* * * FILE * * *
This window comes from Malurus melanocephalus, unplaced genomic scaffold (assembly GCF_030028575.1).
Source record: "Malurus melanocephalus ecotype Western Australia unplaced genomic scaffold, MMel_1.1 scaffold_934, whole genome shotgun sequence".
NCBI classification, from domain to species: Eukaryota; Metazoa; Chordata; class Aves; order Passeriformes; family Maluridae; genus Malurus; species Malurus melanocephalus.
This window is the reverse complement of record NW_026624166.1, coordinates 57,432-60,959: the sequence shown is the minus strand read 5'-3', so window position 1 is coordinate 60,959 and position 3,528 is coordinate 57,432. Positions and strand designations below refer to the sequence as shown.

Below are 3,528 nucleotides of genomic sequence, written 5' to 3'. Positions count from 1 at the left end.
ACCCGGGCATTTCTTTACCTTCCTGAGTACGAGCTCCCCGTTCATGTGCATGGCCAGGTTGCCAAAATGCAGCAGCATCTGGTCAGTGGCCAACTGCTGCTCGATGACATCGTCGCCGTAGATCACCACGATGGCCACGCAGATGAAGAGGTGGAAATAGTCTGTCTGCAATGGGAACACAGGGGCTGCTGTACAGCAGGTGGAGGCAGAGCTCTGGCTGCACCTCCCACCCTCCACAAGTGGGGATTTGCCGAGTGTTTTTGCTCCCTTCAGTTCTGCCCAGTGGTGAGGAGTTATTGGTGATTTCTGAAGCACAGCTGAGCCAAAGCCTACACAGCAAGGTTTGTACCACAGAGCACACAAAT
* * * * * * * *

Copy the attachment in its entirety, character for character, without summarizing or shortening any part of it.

This window comes from Malurus melanocephalus, unplaced genomic scaffold (assembly GCF_030028575.1).
Source record: "Malurus melanocephalus ecotype Western Australia unplaced genomic scaffold, MMel_1.1 scaffold_934, whole genome shotgun sequence".
NCBI classification, from domain to species: Eukaryota; Metazoa; Chordata; class Aves; order Passeriformes; family Maluridae; genus Malurus; species Malurus melanocephalus.
This window is the reverse complement of record NW_026624166.1, coordinates 57,432-60,959: the sequence shown is the minus strand read 5'-3', so window position 1 is coordinate 60,959 and position 3,528 is coordinate 57,432. Positions and strand designations below refer to the sequence as shown.

Below are 3,528 nucleotides of genomic sequence, written 5' to 3'. Positions count from 1 at the left end.
ACCCGGGCATTTCTTTACCTTCCTGAGTACGAGCTCCCCGTTCATGTGCATGGCCAGGTTGCCAAAATGCAGCAGCATCTGGTCAGTGGCCAACTGCTGCTCGATGACATCGTCGCCGTAGATCACCACGATGGCCACGCAGATGAAGAGGTGGAAATAGTCTGTCTGCAATGGGAACACAGGGGCTGCTGTACAGCAGGTGGAGGCAGAGCTCTGGCTGCACCTCCCACCCTCCACAAGTGGGGATTTGCCGAGTGTTTTTGCTCCCTTCAGTTCTGCCCAGTGGTGAGGAGTTATTGGTGATTTCTGAAGCACAGCTGAGCCAAAGCCTACACAGCAAGGTTTGTACCACAGAGCACACAAAT